“Yes, the Lagos State gave us a good deal but we paid $100m for the land. It wasn’t free land; we paid for it.” – Dangote On the issue of monopoly.

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CBN to continue with higher interest rates if inflation does not come down – Cardoso.

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The Governor of the Central Bank of Nigeria (CBN), Yemi Cardoso, has said that persistent inflation could prolong monetary tightening measures and hinder the nation’s growth potential.

He said in the foreword of the inaugural edition of the CBN’s Macroeconomic Outlook for Nigeria, recently released by the apex bank.

Based on this foreword, the central bank governor suggests that the apex bank could continue with its hawkish monetary policy, which is underpinned by higher interest rates, if inflation continues to rise.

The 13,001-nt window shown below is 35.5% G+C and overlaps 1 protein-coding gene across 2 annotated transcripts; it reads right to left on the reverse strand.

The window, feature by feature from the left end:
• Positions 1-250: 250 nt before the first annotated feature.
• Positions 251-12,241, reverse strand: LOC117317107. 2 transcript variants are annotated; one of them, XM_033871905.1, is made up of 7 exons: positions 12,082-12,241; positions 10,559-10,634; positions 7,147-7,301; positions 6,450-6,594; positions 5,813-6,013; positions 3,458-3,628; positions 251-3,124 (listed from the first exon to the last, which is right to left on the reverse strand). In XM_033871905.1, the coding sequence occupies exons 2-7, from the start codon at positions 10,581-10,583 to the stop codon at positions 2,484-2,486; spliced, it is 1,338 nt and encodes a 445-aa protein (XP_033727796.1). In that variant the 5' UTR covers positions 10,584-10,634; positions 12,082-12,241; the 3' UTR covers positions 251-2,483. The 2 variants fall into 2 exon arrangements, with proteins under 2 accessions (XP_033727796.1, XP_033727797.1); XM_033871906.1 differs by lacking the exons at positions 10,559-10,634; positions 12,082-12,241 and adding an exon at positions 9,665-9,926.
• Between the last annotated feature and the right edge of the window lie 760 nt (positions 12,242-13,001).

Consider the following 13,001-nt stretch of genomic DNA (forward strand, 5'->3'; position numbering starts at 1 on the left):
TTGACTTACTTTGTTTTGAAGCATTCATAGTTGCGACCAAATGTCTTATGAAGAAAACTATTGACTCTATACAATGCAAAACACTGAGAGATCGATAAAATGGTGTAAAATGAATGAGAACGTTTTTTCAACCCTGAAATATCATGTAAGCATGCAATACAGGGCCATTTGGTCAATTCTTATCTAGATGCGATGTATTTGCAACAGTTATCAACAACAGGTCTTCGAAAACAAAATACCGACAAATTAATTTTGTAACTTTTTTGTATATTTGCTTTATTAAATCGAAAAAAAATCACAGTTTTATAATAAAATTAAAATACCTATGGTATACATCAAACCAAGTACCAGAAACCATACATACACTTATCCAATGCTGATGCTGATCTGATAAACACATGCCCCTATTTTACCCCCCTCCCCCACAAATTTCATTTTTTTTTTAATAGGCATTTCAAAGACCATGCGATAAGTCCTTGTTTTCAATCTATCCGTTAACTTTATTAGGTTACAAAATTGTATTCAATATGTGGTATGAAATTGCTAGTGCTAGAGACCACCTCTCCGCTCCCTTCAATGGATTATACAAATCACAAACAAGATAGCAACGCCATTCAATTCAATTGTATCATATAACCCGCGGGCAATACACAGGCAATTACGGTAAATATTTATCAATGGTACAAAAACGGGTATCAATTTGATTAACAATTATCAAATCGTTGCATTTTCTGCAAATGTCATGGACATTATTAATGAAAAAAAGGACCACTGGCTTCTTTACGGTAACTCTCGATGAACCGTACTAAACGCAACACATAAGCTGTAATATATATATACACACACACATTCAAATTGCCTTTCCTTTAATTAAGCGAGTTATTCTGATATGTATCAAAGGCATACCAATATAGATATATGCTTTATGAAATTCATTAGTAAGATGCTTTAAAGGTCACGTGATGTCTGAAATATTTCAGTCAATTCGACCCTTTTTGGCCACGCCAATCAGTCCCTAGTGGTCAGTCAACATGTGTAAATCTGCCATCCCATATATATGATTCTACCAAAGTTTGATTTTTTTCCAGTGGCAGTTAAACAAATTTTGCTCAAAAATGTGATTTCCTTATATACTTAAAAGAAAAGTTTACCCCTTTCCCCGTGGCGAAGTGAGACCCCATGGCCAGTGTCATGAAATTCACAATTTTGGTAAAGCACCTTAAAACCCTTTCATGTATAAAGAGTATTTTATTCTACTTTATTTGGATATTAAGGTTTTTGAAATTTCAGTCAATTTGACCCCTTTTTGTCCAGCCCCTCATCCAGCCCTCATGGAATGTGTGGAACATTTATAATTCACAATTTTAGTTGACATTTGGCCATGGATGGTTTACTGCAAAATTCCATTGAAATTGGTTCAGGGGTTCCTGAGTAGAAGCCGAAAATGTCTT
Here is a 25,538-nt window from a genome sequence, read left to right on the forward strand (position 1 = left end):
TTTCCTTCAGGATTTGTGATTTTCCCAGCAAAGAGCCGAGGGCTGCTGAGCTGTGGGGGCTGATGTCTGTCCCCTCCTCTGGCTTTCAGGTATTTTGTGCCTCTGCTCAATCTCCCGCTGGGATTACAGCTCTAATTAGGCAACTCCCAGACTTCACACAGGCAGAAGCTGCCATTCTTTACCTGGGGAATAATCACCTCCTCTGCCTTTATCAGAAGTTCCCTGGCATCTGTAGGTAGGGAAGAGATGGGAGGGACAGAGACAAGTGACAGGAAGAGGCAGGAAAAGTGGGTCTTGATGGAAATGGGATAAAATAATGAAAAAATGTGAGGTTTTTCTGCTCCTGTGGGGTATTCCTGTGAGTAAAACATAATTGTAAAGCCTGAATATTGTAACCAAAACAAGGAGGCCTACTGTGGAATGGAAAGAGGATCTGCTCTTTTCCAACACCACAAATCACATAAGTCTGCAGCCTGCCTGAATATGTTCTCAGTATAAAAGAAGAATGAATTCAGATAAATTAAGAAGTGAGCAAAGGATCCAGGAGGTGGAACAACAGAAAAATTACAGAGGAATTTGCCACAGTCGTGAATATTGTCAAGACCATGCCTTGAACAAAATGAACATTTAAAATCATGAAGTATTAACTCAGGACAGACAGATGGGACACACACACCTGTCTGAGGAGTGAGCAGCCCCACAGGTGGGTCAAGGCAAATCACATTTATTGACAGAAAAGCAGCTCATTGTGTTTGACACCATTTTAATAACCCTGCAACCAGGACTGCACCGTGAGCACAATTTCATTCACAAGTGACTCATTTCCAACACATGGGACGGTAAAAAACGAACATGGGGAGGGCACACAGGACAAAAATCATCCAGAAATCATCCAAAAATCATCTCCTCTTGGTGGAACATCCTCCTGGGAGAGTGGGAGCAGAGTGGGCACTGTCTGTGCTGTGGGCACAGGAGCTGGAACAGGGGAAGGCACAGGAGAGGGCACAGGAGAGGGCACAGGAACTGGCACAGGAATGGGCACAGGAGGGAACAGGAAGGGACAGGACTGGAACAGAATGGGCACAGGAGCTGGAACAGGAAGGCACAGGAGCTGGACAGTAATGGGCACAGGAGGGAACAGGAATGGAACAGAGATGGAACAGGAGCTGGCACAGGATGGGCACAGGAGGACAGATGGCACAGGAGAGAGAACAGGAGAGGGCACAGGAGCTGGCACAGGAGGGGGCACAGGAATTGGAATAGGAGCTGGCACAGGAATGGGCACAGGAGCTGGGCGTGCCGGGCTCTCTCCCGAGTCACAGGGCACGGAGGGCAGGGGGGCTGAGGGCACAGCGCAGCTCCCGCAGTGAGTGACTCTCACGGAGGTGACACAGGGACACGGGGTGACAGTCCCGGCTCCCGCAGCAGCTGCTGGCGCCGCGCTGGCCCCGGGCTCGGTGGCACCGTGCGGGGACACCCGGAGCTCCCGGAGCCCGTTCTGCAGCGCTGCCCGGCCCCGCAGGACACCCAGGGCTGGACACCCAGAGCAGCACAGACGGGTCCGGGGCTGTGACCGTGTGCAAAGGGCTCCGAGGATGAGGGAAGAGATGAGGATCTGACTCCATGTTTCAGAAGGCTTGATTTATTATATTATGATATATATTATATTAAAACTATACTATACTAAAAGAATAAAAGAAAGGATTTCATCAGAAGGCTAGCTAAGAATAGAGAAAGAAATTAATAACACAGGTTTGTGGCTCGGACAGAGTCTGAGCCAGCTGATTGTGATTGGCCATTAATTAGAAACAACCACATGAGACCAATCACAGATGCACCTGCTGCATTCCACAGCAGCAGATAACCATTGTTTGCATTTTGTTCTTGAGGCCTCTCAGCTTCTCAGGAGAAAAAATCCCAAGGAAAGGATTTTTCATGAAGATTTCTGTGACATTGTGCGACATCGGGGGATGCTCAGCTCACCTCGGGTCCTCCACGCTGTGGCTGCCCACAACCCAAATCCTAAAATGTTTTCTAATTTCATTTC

He said: “The positive domestic outlook is, however, subject to certain risks, especially, as security challenges, supply-side shocks, and global geoeconomic fragmentation could aggravate inflationary pressures.

“Elevated inflation, due to long-standing structural imbalances, could extend monetary tightening and depress growth potentials.

“Oil theft, pipeline vandalism, and an unlikely decline in crude oil price could also constrain fiscal space, hamper foreign exchange receipts, lower accretion to the external reserves, heighten pressure in the foreign exchange market and undermine domestic stability.”

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“I live in a rented house in Abuja” – Africa’s richest man, Aliko Dangote reveals.

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Aliko Dangote
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Aliko Dangote, Africa’s richest man, revealed that he lives in a rented apartment in Abuja, the capital city of Nigeria, and he does not own any houses outside of Nigeria except for the ones in Lagos and Kano

He explained that he is passionate about the Nigerian dream and wants to focus on industrialization in Nigeria.

He also shared that he sold his London house in 1996 to focus on his business ventures in Nigeria.